Farmers in Umguza and Bubi farming areas in the Matebeleland North province of Zimbabwe are struggling to contain a massive outbreak of quelea birds which are feasting on their crops of wheat, rice, barley, sorghum and millet, reported on May 16th. The acting director of the migratory pest security department in the Ministry of Agriculture, Shingirai Nyamutukwa, said that the issue was reaching crisis levels.

Red-billed quelea,  Quelea quelea, are said to have the largest population of any bird species in the world, an estimated 1.8 billion across 25 countries.  The birds form enormous flocks of up to 100,000 birds which travel long distances to find food when the start of the rainy season causes seed in their preferred dry season feeding areas to germinate. 

As meteorological conditions vary from year to year, the locations and severity of quelea infestations also vary between seasons. In general, the birds breed 2 or 3 times a year, but up to 5 times per annum in East Africa, during and just after rainy seasons. Damage can also occur in dry seasons when the birds continue to flock together and may roost in very high numbers.

Controlling the birds can be done chemically but standard organophosphates are highly toxic to other organisms.   Apart from chemical avicides, the only rapid technique to reduce the numbers of quelea substantially is the use of explosives combined with fuel to create fire-bombs but these also have negative effects on the environment, can be dangerous and have associated security issues. The technique is labour intensive and in practice can only be deployed against small colonies and roosts.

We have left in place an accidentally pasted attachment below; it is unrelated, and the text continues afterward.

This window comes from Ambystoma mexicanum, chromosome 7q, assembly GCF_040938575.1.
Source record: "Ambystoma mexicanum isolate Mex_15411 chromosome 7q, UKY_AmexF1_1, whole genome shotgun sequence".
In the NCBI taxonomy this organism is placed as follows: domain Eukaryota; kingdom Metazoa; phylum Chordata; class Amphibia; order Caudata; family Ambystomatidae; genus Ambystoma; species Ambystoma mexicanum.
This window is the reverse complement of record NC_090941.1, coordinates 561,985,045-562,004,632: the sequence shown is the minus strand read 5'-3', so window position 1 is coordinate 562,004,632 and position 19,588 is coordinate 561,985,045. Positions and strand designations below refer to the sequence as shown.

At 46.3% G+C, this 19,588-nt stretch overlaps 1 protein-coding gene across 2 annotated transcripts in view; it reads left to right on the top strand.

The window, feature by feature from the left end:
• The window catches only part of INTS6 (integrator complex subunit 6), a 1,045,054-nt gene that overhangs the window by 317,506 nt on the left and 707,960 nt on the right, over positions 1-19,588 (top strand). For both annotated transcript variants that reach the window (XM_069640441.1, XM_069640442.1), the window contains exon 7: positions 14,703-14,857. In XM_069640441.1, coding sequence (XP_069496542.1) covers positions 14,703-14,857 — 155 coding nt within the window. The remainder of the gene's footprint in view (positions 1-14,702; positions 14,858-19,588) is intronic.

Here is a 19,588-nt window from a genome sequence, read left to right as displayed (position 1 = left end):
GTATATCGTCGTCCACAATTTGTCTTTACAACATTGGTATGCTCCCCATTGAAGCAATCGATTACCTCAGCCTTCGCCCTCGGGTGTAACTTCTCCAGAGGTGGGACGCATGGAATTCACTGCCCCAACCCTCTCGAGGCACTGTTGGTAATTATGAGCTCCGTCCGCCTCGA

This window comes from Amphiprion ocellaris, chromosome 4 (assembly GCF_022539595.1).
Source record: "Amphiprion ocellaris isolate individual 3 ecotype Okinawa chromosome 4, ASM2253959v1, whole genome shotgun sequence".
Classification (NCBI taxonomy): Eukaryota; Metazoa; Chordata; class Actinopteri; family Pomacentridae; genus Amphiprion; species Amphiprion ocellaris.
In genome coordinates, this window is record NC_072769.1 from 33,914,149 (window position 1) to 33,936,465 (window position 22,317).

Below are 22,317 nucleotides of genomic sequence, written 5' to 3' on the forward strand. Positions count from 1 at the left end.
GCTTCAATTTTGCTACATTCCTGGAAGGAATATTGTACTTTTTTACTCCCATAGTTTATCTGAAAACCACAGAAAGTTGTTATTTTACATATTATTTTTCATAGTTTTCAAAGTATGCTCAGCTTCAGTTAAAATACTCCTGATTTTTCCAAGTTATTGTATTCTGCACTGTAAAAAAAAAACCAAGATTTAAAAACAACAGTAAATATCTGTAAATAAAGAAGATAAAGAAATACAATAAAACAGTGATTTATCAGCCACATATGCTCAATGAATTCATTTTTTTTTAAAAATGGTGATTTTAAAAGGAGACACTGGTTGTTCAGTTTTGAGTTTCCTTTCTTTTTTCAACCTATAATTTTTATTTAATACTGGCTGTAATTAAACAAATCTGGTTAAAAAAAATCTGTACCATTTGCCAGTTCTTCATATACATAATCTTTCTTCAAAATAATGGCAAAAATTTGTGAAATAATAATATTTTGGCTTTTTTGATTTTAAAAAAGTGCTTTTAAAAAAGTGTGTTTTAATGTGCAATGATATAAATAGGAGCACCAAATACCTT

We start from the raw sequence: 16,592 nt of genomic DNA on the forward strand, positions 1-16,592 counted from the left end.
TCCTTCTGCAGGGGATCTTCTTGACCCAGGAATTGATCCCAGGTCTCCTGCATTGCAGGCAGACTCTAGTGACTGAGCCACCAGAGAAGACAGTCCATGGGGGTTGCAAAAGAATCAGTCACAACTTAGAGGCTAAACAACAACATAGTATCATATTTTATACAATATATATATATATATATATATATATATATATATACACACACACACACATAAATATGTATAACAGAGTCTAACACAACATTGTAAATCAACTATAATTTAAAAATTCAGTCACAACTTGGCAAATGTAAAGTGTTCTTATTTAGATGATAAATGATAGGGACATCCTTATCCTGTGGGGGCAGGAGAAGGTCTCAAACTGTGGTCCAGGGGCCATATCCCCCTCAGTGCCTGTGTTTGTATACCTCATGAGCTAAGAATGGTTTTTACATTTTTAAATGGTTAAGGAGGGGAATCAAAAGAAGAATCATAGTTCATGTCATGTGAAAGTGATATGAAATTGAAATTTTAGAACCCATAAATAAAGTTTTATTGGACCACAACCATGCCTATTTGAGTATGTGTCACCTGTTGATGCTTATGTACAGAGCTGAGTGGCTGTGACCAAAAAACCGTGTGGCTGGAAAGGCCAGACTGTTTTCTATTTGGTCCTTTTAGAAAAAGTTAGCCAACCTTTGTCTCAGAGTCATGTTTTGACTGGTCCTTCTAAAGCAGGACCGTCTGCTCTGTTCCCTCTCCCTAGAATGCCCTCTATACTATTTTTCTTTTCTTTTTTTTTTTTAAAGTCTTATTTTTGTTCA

Red Billed Quelea – Wikimedia Commons

An integrated pest management (IPM) approach is the most environmentally benign strategy but, apart from when circumstances permit cultural control measures, most IPM activities only have realistic chances of succeeding in controlling quelea in small (<10 hectares) areas. For instance, mass-trapping, which also has the advantage of providing a food source, is suitable when quelea roosts and colonies are less than 5 and 10 hectares in area, respectively. 

Meanwhile in Zimbabwe farmers say they are now spending their time clanging metal objects and shouting at top of their voices in a desperate bid to save their crops, according to

Even more widespread and destructive than the quelea are desert locusts, Schistocerca gregaria, a regular phenomenon in east and southern Africa.  On April 8th reported that South Africa was experiencing its biggest infestation of desert locusts in decades with heavy rains allowing the crop-eating insects to multiply rapidly.

Locusts feeding – Wikimedia Commons